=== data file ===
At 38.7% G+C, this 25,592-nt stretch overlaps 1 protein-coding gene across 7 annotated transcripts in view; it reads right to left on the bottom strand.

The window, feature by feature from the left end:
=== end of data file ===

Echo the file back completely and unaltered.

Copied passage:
At 38.7% G+C, this 25,592-nt stretch overlaps 1 protein-coding gene across 7 annotated transcripts in view; it reads right to left on the bottom strand.

The window, feature by feature from the left end: